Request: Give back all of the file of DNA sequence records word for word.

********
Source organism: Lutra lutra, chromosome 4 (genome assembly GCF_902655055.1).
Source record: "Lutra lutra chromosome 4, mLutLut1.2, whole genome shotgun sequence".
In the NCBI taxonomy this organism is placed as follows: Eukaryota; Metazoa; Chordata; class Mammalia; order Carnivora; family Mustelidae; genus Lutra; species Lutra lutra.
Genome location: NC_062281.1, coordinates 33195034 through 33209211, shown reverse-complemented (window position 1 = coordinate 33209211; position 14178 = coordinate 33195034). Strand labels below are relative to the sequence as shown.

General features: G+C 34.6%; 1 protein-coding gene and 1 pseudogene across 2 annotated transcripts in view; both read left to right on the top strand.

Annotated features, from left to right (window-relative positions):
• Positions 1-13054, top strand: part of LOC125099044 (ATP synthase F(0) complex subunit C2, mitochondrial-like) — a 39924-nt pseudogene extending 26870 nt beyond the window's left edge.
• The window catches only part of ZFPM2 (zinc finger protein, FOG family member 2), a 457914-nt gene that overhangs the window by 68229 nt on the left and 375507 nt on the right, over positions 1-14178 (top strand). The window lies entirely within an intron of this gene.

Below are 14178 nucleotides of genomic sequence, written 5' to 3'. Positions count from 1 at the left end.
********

Source organism: Lutra lutra, chromosome 4 (genome assembly GCF_902655055.1).
Source record: "Lutra lutra chromosome 4, mLutLut1.2, whole genome shotgun sequence".
In the NCBI taxonomy this organism is placed as follows: Eukaryota; Metazoa; Chordata; class Mammalia; order Carnivora; family Mustelidae; genus Lutra; species Lutra lutra.
Genome location: NC_062281.1, coordinates 33195034 through 33209211, shown reverse-complemented (window position 1 = coordinate 33209211; position 14178 = coordinate 33195034). Strand labels below are relative to the sequence as shown.

General features: G+C 34.6%; 1 protein-coding gene and 1 pseudogene across 2 annotated transcripts in view; both read left to right on the top strand.

Annotated features, from left to right (window-relative positions):
• Positions 1-13054, top strand: part of LOC125099044 (ATP synthase F(0) complex subunit C2, mitochondrial-like) — a 39924-nt pseudogene extending 26870 nt beyond the window's left edge.
• The window catches only part of ZFPM2 (zinc finger protein, FOG family member 2), a 457914-nt gene that overhangs the window by 68229 nt on the left and 375507 nt on the right, over positions 1-14178 (top strand). The window lies entirely within an intron of this gene.

Below are 14178 nucleotides of genomic sequence, written 5' to 3'. Positions count from 1 at the left end.